Local News

  • Cold cases

    This is the eighth story in a series of stories featuring 12 unsolved murders contained in the Sumter County Sheriff’s Office Cold Case File. During the upcoming weeks, the Sumter County Times will publish information about each of the murders.

     The letter they received last year is almost as frustrating as the 31-year-old murder case they’re still trying to solve.

  • Courthouse to get facelift

    The paint on the window trim at the historic Sumter County Courthouse in Bushnell is weathered and peeling.

    But that’s not the only sign of age at the courthouse that dates back to 1913. The plumbing’s old, the electrical system is out of date and incapable of handling the electric demands of modern-day equipment.

    But county commissioners plan to rectify problems with the historic structure. Included in the county’s proposed 2010-11 fiscal year budget is a $4-million expenditure to renovate the building and erect new signage.

  • Sumter State Champs!

    Sumter's 16 and Under Dixie Youth laid claim to the "state champs" title this week in Chipley Florida. The players took two victories in the same day and ended the tournament as the state team. For more on the tournament, see the July 28th edition of the Sumter County Times.

  • Jury foreman talks about snake trial

    “They were responsible for the safety of a two- year-old who could not provide for her own safety and they had every opportunity to have understanding that there was some kind of risk involved in having such a large animal that could, even under the most remote of circumstances, it was possible that that child could be injured. And it was their duty to make sure that there was no possibility that a two-year-old would be either bitten or in any way harmed by such a large animal.”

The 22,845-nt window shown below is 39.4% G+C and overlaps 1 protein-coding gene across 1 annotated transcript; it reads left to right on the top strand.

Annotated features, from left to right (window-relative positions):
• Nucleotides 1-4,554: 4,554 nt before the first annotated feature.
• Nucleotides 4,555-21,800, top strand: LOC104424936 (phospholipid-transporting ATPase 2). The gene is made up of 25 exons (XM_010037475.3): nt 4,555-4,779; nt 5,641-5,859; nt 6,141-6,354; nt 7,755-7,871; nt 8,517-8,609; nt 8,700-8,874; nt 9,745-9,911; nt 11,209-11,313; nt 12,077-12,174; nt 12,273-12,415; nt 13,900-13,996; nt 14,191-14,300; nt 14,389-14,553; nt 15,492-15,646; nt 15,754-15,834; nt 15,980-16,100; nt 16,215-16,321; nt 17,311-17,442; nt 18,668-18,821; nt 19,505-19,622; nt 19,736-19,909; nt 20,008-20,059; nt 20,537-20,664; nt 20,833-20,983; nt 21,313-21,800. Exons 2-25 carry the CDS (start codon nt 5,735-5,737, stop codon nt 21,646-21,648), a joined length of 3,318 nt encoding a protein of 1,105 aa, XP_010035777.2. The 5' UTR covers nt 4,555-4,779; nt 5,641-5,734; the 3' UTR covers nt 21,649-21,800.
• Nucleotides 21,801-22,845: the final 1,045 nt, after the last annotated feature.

• County seeks Villages for development job

    If approved by county commissioners and voters, economic development for Sumter County would become the responsibility of The Villages during the upcoming 2011-12 fiscal year while the Chamber of Commerce will be out $16,000.
    The proposals are just several included in the budget proposal submitted to the County Commission for consideration by County Administrator Bradley Arnold.


    There’s no photograph of Addie Torrance and very little evidence in her case file at the Sumter County Sheriff’s Office – only a few photos of her home after it was destroyed by fire.
    What investigators do know is that someone murdered the 89-year-old Webster resident.
    They broke into her home in the early morning hours of Sunday, June 17, 1979, doused the place with old gasoline and set it ablaze. Authorities were alerted to the fire about 4:55 a.m.

  • 43 pets taken

    A South Sumter family voluntarily gave up 43 cats and dogs last week to animal care providers when the pets became too much for the family to deal with.
    All told, 18 dogs and 25 cats were removed from the home by representatives of the Humane Society/SPCA of Sumter County.
    The animals are being cared for at the Humane Society facility in Sumterville. “We’re getting them ready for adoption or foster housing,” said case investigator Sheri Evans.

  • Cops swarm rolling meth operation

    The Sumter County Special Investigations Squad, crime scene analysts, Sumter County Fire and Rescue and a disposal team from the Lake County Sheriff’s Office swarmed a vehicle in The Villages last Friday morning when they discovered chemicals and devices for the manufacture of methamphetamines inside.

  • Boundary dispute ends in arrest

    A boundary dispute led to the arrest of a Center Hill man last week when he threatened to shoot two men he believed were clearing his property.
    Aaron C. Bass, 32, was arrested Thursday, July 14, for aggravated battery with a firearm. He was placed in the Sumter County Detention Center with bond set at $7,000.
    The incident started when members of a land clearing crew called 911 fearful that the suspect was going to shoot them, according to a sheriff’s office report.

  • Guilty verdict on all three charges

    Jurors deliberated for less than two hours Thursday before finding an Oxford couple guilty of manslaughter, murder in the third degree and child abuse in the death of two year-old Shaiunna Hare.